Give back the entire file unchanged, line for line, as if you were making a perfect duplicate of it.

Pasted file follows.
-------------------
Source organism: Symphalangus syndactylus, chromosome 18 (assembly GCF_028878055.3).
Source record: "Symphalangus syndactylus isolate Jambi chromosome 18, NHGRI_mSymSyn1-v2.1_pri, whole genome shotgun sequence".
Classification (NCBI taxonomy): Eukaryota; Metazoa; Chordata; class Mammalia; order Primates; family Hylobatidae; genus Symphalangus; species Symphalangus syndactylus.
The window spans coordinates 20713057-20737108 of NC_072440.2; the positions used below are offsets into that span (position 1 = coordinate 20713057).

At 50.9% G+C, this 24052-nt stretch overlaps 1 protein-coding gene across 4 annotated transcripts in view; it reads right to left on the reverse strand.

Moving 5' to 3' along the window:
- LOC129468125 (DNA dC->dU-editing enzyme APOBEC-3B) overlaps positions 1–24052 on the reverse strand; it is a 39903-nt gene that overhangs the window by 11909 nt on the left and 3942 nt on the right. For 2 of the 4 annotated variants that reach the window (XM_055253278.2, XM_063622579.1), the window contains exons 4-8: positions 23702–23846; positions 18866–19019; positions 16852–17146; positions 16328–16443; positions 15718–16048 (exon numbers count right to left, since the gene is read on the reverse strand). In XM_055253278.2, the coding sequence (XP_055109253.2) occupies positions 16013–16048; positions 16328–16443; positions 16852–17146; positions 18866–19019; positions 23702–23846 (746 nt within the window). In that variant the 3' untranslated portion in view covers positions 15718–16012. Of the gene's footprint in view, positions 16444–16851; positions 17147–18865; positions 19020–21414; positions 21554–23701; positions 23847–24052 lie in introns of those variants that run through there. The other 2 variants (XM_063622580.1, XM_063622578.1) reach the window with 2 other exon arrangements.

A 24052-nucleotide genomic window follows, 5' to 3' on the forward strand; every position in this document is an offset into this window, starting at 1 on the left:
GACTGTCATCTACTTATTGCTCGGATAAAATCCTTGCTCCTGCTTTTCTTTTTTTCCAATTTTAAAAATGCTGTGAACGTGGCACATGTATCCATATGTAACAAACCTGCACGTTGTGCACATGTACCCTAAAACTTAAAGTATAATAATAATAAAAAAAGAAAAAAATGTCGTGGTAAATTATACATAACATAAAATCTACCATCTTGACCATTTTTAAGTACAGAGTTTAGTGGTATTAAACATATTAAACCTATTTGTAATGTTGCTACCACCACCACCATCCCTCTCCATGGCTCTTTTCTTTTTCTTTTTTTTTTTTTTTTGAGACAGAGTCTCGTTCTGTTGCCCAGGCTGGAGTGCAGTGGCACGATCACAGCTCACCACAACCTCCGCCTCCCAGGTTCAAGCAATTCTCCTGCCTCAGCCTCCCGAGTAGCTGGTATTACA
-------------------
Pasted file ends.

Source organism: Symphalangus syndactylus, chromosome 18 (assembly GCF_028878055.3).
Source record: "Symphalangus syndactylus isolate Jambi chromosome 18, NHGRI_mSymSyn1-v2.1_pri, whole genome shotgun sequence".
Classification (NCBI taxonomy): Eukaryota; Metazoa; Chordata; class Mammalia; order Primates; family Hylobatidae; genus Symphalangus; species Symphalangus syndactylus.
The window spans coordinates 20713057-20737108 of NC_072440.2; the positions used below are offsets into that span (position 1 = coordinate 20713057).

At 50.9% G+C, this 24052-nt stretch overlaps 1 protein-coding gene across 4 annotated transcripts in view; it reads right to left on the reverse strand.

Moving 5' to 3' along the window:
- LOC129468125 (DNA dC->dU-editing enzyme APOBEC-3B) overlaps positions 1–24052 on the reverse strand; it is a 39903-nt gene that overhangs the window by 11909 nt on the left and 3942 nt on the right. For 2 of the 4 annotated variants that reach the window (XM_055253278.2, XM_063622579.1), the window contains exons 4-8: positions 23702–23846; positions 18866–19019; positions 16852–17146; positions 16328–16443; positions 15718–16048 (exon numbers count right to left, since the gene is read on the reverse strand). In XM_055253278.2, the coding sequence (XP_055109253.2) occupies positions 16013–16048; positions 16328–16443; positions 16852–17146; positions 18866–19019; positions 23702–23846 (746 nt within the window). In that variant the 3' untranslated portion in view covers positions 15718–16012. Of the gene's footprint in view, positions 16444–16851; positions 17147–18865; positions 19020–21414; positions 21554–23701; positions 23847–24052 lie in introns of those variants that run through there. The other 2 variants (XM_063622580.1, XM_063622578.1) reach the window with 2 other exon arrangements.

A 24052-nucleotide genomic window follows, 5' to 3' on the forward strand; every position in this document is an offset into this window, starting at 1 on the left:
GACTGTCATCTACTTATTGCTCGGATAAAATCCTTGCTCCTGCTTTTCTTTTTTTCCAATTTTAAAAATGCTGTGAACGTGGCACATGTATCCATATGTAACAAACCTGCACGTTGTGCACATGTACCCTAAAACTTAAAGTATAATAATAATAAAAAAAGAAAAAAATGTCGTGGTAAATTATACATAACATAAAATCTACCATCTTGACCATTTTTAAGTACAGAGTTTAGTGGTATTAAACATATTAAACCTATTTGTAATGTTGCTACCACCACCACCATCCCTCTCCATGGCTCTTTTCTTTTTCTTTTTTTTTTTTTTTTGAGACAGAGTCTCGTTCTGTTGCCCAGGCTGGAGTGCAGTGGCACGATCACAGCTCACCACAACCTCCGCCTCCCAGGTTCAAGCAATTCTCCTGCCTCAGCCTCCCGAGTAGCTGGTATTACA